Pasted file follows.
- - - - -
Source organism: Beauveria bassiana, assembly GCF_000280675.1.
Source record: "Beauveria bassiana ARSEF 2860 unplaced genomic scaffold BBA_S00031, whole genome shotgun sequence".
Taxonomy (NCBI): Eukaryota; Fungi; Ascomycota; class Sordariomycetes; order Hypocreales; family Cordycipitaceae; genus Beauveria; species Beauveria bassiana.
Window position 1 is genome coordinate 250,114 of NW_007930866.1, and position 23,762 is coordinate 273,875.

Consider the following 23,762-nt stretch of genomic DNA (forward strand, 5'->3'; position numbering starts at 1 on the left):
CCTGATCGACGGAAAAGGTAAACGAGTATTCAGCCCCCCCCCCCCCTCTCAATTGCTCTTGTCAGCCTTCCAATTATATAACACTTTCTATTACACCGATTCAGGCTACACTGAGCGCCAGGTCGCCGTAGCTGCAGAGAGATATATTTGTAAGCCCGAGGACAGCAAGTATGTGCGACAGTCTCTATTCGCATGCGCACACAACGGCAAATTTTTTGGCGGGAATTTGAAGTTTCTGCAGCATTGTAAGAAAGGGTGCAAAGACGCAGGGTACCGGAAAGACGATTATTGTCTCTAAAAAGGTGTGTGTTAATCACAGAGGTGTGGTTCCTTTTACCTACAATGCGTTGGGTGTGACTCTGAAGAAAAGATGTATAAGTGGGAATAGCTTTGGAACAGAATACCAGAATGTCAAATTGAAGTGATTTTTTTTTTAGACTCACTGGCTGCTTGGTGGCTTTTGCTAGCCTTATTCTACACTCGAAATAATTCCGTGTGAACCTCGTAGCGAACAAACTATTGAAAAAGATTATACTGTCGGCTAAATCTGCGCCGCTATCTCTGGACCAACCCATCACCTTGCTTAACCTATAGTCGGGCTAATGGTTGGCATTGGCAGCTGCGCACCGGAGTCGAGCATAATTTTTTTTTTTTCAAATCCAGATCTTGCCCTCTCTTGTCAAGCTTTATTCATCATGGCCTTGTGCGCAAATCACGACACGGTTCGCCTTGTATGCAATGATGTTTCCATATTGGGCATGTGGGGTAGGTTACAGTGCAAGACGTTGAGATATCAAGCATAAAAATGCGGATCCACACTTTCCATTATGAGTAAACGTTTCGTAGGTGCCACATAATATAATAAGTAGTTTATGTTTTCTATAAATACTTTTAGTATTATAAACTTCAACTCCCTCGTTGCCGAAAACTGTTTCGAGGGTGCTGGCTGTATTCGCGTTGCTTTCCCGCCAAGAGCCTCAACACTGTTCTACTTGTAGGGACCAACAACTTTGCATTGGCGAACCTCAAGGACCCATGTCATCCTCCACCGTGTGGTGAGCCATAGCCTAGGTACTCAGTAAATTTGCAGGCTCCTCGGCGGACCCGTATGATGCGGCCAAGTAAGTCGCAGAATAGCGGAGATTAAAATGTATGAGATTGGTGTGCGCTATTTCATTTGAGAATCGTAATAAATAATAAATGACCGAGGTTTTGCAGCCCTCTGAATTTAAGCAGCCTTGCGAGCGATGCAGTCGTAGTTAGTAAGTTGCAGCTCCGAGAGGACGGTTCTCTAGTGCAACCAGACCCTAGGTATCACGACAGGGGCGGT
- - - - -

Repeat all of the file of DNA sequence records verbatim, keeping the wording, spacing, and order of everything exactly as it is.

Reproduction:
Source organism: Beauveria bassiana, assembly GCF_000280675.1.
Source record: "Beauveria bassiana ARSEF 2860 unplaced genomic scaffold BBA_S00031, whole genome shotgun sequence".
Taxonomy (NCBI): Eukaryota; Fungi; Ascomycota; class Sordariomycetes; order Hypocreales; family Cordycipitaceae; genus Beauveria; species Beauveria bassiana.
Window position 1 is genome coordinate 250,114 of NW_007930866.1, and position 23,762 is coordinate 273,875.

Consider the following 23,762-nt stretch of genomic DNA (forward strand, 5'->3'; position numbering starts at 1 on the left):
CCTGATCGACGGAAAAGGTAAACGAGTATTCAGCCCCCCCCCCCCCTCTCAATTGCTCTTGTCAGCCTTCCAATTATATAACACTTTCTATTACACCGATTCAGGCTACACTGAGCGCCAGGTCGCCGTAGCTGCAGAGAGATATATTTGTAAGCCCGAGGACAGCAAGTATGTGCGACAGTCTCTATTCGCATGCGCACACAACGGCAAATTTTTTGGCGGGAATTTGAAGTTTCTGCAGCATTGTAAGAAAGGGTGCAAAGACGCAGGGTACCGGAAAGACGATTATTGTCTCTAAAAAGGTGTGTGTTAATCACAGAGGTGTGGTTCCTTTTACCTACAATGCGTTGGGTGTGACTCTGAAGAAAAGATGTATAAGTGGGAATAGCTTTGGAACAGAATACCAGAATGTCAAATTGAAGTGATTTTTTTTTTAGACTCACTGGCTGCTTGGTGGCTTTTGCTAGCCTTATTCTACACTCGAAATAATTCCGTGTGAACCTCGTAGCGAACAAACTATTGAAAAAGATTATACTGTCGGCTAAATCTGCGCCGCTATCTCTGGACCAACCCATCACCTTGCTTAACCTATAGTCGGGCTAATGGTTGGCATTGGCAGCTGCGCACCGGAGTCGAGCATAATTTTTTTTTTTTCAAATCCAGATCTTGCCCTCTCTTGTCAAGCTTTATTCATCATGGCCTTGTGCGCAAATCACGACACGGTTCGCCTTGTATGCAATGATGTTTCCATATTGGGCATGTGGGGTAGGTTACAGTGCAAGACGTTGAGATATCAAGCATAAAAATGCGGATCCACACTTTCCATTATGAGTAAACGTTTCGTAGGTGCCACATAATATAATAAGTAGTTTATGTTTTCTATAAATACTTTTAGTATTATAAACTTCAACTCCCTCGTTGCCGAAAACTGTTTCGAGGGTGCTGGCTGTATTCGCGTTGCTTTCCCGCCAAGAGCCTCAACACTGTTCTACTTGTAGGGACCAACAACTTTGCATTGGCGAACCTCAAGGACCCATGTCATCCTCCACCGTGTGGTGAGCCATAGCCTAGGTACTCAGTAAATTTGCAGGCTCCTCGGCGGACCCGTATGATGCGGCCAAGTAAGTCGCAGAATAGCGGAGATTAAAATGTATGAGATTGGTGTGCGCTATTTCATTTGAGAATCGTAATAAATAATAAATGACCGAGGTTTTGCAGCCCTCTGAATTTAAGCAGCCTTGCGAGCGATGCAGTCGTAGTTAGTAAGTTGCAGCTCCGAGAGGACGGTTCTCTAGTGCAACCAGACCCTAGGTATCACGACAGGGGCGGT